• TailCoR is a function of linear and non–linear contributions, the latter characterised by the tail behaviour.
  • It is based on quantiles and has a number of useful properties, such as simplicity, distribution freeness, and no need of optimisations.

Figure 2 shows the quarterly cross-sectional average tail contribution to TailCoR for the same groups of countries as in Figure 1. Values below unity refer to thin tails, and hence low portfolio tail risk. Values above unity correspond to high portfolio tail risk. Prior to the crisis all the dependence among Sovereign yields was linear since the tail contributions were smaller or in the vicinity of one; the only exception being 2008, at the height of the financial upheaval. More importantly, since the beginning of the crisis the tail risk associated to all the Eurozone countries has increased substantially (blue and solid line), and the trend is positive. As a consequence, pooling Eurozone sovereign bonds today may be seen as too risky since a negative tail event in the yields of one country may cause a cascade of tail events in the yields of the other countries, increasing the probability of a large negative and generalised extreme event in the Eurozone as a whole.

Figure 2. Average tail contribution to TailCoR – part I

Note: Quarterly cross-sectional average tail contribution to TailCoR of all Eurozone sovereign bonds (solid blue line), core bonds (dotted red), peripheral bonds (dotted and dashed green), and peripheral but Greece bonds (dashed purple).

Further analysis is needed to understand the origin of the Eurozone tail risk. What is the tail risk of the peripheral and core countries? What is the contribution of the peripheral countries (mainly those that have been bailed out) to the overall tail risk? The answer to the first question is in Figure 2 (lines other than solid), while the answer to the second is in Figure 3.

  • The origin of the Eurozone tail risk is the peripheral countries – the major player being Greece (dotted and dashed green line in Figure 2).
  • The core countries however have not experienced a significant increase in their tail risk (dotted red).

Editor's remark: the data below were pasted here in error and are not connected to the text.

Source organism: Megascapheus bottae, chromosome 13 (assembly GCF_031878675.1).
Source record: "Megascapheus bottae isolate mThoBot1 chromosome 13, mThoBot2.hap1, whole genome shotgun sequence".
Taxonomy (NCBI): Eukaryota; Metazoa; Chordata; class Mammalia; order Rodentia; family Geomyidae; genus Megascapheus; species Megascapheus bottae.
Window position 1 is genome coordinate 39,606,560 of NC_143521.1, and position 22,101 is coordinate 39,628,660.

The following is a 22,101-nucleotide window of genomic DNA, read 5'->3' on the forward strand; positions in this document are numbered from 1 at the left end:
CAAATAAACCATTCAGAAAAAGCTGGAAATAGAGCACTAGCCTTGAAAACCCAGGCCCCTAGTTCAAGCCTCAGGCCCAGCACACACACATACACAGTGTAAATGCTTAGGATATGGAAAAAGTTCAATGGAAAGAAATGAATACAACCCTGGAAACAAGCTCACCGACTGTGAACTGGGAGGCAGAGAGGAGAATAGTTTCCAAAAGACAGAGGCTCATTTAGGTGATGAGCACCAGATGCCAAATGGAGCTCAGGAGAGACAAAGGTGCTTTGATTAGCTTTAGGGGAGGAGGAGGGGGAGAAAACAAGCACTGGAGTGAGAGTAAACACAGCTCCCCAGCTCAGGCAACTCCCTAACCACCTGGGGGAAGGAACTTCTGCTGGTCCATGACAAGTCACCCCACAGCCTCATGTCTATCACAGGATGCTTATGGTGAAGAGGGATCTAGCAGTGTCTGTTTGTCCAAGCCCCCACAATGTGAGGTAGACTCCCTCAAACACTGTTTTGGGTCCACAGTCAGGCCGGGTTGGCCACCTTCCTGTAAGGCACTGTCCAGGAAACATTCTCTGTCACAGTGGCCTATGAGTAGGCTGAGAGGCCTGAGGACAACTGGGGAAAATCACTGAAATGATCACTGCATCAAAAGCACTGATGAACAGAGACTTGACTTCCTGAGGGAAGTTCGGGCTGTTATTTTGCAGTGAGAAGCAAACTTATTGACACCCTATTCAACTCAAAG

This suggests that, as of today, forming Eurocore bonds is as risky as prior to the crisis. From a policy point of view, however, mutualising sovereign bonds only for the core countries without guaranteeing schemes for the peripheral countries has to be judiciously analysed. It may put further pressure on those countries that in the medium- and long-run affects the core countries.

Figure 3 investigates the role of the bailed out countries. Eurozone tail risk decreases significantly by just leaving out Greece (dashed and dotted green line). However, the most interesting finding is that Spain and Italy do not entail an increase in tail risk with respect to that of the core countries (dashed purple). In other words, bailed out countries have tail risks that are significantly larger than the other countries. Or, put it differently, bailing out a country does not help to tame the tail risk. Rather, investors perceive it as a source of tail uncertainty.

Figure 3. Average tail contribution to TailCoR – part II

Note: Quarterly cross-sectional average tail contribution to TailCoR of all Eurozone sovereign bonds (solid blue line), core bonds (dotted red), all bonds but Greek (dotted and dashed green), and all but bailed out countries (dashed purple).

Short-run and long-run policies for taming the tails

The conclusion that pooling Eurozone sovereign bonds today may be seen as too risky should not be overstated. For instance, it does not imply that the above-mentioned proposals are not appropriate. In all cases, the authors rightly and explicitly mention that their suggestions are to be implemented along with fiscal and monetary measures so as to ensure pan-European discipline and reduce domestic moral hazards.